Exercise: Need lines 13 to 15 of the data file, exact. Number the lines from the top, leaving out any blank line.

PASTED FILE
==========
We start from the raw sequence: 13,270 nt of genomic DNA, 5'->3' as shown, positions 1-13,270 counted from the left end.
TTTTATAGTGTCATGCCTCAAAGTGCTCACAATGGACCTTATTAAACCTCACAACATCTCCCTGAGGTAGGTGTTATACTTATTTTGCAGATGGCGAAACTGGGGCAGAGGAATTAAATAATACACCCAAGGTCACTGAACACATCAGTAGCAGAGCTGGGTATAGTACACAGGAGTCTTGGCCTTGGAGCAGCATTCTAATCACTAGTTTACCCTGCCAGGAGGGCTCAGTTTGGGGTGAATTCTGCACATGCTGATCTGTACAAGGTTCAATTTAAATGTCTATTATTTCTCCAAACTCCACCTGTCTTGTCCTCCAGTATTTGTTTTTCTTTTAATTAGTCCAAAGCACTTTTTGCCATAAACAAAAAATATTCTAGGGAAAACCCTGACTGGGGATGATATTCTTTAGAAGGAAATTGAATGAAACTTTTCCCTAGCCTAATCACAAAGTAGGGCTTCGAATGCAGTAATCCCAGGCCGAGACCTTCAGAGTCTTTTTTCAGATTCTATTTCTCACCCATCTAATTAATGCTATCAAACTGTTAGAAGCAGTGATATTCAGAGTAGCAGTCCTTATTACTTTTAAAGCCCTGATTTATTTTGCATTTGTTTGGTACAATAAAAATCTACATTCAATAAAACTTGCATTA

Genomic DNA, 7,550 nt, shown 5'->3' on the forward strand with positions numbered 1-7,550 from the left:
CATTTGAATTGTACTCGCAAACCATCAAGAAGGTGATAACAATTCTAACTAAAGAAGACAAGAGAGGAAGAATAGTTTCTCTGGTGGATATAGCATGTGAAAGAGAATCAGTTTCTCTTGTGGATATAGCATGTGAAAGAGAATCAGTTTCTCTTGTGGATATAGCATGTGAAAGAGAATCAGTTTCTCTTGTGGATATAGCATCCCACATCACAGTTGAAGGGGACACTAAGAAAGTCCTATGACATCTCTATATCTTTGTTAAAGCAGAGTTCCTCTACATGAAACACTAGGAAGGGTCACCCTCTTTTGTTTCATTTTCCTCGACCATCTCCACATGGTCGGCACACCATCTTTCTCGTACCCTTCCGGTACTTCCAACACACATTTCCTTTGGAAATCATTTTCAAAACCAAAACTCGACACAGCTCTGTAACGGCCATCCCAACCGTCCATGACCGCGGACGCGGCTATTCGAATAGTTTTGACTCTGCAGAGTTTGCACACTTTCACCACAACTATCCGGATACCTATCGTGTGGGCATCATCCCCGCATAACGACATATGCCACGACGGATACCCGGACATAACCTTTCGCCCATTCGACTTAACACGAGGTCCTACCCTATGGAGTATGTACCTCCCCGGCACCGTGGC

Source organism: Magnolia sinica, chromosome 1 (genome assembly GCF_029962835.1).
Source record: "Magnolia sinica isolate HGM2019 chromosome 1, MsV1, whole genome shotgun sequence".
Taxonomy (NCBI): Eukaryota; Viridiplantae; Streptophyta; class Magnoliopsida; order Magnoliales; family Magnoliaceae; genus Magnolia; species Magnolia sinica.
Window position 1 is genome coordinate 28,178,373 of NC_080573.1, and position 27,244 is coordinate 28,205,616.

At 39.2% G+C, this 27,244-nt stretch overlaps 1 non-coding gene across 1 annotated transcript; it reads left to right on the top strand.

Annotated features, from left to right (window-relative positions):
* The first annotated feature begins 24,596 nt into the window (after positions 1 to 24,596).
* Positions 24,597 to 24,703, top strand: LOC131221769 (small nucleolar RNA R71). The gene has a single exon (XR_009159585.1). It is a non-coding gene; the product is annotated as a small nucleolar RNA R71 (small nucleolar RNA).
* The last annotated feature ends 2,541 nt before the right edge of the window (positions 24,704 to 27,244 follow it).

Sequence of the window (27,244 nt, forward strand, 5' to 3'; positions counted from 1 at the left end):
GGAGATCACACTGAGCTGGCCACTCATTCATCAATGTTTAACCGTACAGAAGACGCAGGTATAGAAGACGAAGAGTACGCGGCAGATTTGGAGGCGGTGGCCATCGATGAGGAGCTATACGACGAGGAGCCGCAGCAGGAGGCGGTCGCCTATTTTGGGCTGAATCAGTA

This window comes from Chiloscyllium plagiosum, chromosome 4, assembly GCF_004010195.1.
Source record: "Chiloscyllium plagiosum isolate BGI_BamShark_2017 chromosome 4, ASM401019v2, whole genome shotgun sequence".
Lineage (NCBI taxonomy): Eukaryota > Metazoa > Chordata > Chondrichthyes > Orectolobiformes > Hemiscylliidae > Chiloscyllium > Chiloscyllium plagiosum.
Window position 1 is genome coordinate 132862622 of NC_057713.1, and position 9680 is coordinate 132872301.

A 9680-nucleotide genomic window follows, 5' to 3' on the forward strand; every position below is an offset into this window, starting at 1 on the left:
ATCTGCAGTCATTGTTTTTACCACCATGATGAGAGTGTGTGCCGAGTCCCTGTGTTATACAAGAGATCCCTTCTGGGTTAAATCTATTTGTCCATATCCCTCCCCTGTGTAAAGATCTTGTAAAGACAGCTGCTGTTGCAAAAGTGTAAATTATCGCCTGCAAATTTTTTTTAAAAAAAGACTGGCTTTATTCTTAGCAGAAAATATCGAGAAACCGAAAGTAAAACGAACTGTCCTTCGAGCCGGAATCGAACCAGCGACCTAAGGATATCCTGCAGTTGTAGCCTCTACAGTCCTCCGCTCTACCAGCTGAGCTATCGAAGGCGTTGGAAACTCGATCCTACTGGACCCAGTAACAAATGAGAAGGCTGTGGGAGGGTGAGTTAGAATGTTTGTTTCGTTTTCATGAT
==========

* The last annotated feature ends 2,541 nt before the right edge of the window (positions 24,704 to 27,244 follow it).

Sequence of the window (27,244 nt, forward strand, 5' to 3'; positions counted from 1 at the left end):
GGAGATCACACTGAGCTGGCCACTCATTCATCAATGTTTAACCGTACAGAAGACGCAGGTATAGAAGACGAAGAGTACGCGGCAGATTTGGAGGCGGTGGCCATCGATGAGGAGCTATACGACGAGGAGCCGCAGCAGGAGGCGGTCGCCTATTTTGGGCTGAATCAGTA